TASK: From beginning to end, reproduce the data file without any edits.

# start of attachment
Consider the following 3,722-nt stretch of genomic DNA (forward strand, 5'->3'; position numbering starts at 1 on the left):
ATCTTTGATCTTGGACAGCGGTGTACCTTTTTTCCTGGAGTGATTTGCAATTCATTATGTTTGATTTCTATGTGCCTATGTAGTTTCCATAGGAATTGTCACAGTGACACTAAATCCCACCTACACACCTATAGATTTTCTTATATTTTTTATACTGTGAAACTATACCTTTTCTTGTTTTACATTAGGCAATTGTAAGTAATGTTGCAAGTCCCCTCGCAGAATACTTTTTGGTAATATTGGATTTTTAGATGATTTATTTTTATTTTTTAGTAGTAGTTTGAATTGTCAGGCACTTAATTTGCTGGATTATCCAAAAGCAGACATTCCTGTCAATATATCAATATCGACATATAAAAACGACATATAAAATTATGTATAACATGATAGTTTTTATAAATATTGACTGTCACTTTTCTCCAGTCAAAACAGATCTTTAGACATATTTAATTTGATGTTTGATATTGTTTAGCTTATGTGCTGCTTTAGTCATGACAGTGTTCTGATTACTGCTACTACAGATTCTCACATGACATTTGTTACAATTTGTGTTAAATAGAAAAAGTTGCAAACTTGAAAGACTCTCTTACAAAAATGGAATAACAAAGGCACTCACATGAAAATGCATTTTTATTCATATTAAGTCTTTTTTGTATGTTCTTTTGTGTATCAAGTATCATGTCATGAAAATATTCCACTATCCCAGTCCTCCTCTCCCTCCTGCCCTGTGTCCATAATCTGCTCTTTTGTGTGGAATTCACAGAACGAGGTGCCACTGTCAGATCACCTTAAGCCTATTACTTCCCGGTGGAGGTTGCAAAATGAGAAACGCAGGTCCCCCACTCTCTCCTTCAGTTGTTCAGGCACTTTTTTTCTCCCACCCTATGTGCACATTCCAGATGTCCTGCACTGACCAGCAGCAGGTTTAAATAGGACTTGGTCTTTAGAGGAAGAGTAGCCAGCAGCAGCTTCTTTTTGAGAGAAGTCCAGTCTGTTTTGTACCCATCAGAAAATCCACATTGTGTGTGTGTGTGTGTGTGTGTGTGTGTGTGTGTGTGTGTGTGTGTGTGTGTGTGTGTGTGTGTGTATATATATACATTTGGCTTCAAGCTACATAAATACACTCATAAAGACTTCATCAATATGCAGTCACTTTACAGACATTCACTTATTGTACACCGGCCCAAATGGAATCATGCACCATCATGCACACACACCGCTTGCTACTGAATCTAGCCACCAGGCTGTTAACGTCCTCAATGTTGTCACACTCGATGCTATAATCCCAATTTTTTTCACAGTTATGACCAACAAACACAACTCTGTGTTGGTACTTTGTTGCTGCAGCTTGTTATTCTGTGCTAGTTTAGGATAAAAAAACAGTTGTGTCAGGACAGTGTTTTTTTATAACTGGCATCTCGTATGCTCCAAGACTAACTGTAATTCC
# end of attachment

Consider the following 3,722-nt stretch of genomic DNA (forward strand, 5'->3'; position numbering starts at 1 on the left):
ATCTTTGATCTTGGACAGCGGTGTACCTTTTTTCCTGGAGTGATTTGCAATTCATTATGTTTGATTTCTATGTGCCTATGTAGTTTCCATAGGAATTGTCACAGTGACACTAAATCCCACCTACACACCTATAGATTTTCTTATATTTTTTATACTGTGAAACTATACCTTTTCTTGTTTTACATTAGGCAATTGTAAGTAATGTTGCAAGTCCCCTCGCAGAATACTTTTTGGTAATATTGGATTTTTAGATGATTTATTTTTATTTTTTAGTAGTAGTTTGAATTGTCAGGCACTTAATTTGCTGGATTATCCAAAAGCAGACATTCCTGTCAATATATCAATATCGACATATAAAAACGACATATAAAATTATGTATAACATGATAGTTTTTATAAATATTGACTGTCACTTTTCTCCAGTCAAAACAGATCTTTAGACATATTTAATTTGATGTTTGATATTGTTTAGCTTATGTGCTGCTTTAGTCATGACAGTGTTCTGATTACTGCTACTACAGATTCTCACATGACATTTGTTACAATTTGTGTTAAATAGAAAAAGTTGCAAACTTGAAAGACTCTCTTACAAAAATGGAATAACAAAGGCACTCACATGAAAATGCATTTTTATTCATATTAAGTCTTTTTTGTATGTTCTTTTGTGTATCAAGTATCATGTCATGAAAATATTCCACTATCCCAGTCCTCCTCTCCCTCCTGCCCTGTGTCCATAATCTGCTCTTTTGTGTGGAATTCACAGAACGAGGTGCCACTGTCAGATCACCTTAAGCCTATTACTTCCCGGTGGAGGTTGCAAAATGAGAAACGCAGGTCCCCCACTCTCTCCTTCAGTTGTTCAGGCACTTTTTTTCTCCCACCCTATGTGCACATTCCAGATGTCCTGCACTGACCAGCAGCAGGTTTAAATAGGACTTGGTCTTTAGAGGAAGAGTAGCCAGCAGCAGCTTCTTTTTGAGAGAAGTCCAGTCTGTTTTGTACCCATCAGAAAATCCACATTGTGTGTGTGTGTGTGTGTGTGTGTGTGTGTGTGTGTGTGTGTGTGTGTGTGTGTGTGTGTGTGTGTATATATATACATTTGGCTTCAAGCTACATAAATACACTCATAAAGACTTCATCAATATGCAGTCACTTTACAGACATTCACTTATTGTACACCGGCCCAAATGGAATCATGCACCATCATGCACACACACCGCTTGCTACTGAATCTAGCCACCAGGCTGTTAACGTCCTCAATGTTGTCACACTCGATGCTATAATCCCAATTTTTTTCACAGTTATGACCAACAAACACAACTCTGTGTTGGTACTTTGTTGCTGCAGCTTGTTATTCTGTGCTAGTTTAGGATAAAAAAACAGTTGTGTCAGGACAGTGTTTTTTTATAACTGGCATCTCGTATGCTCCAAGACTAACTGTAATTCC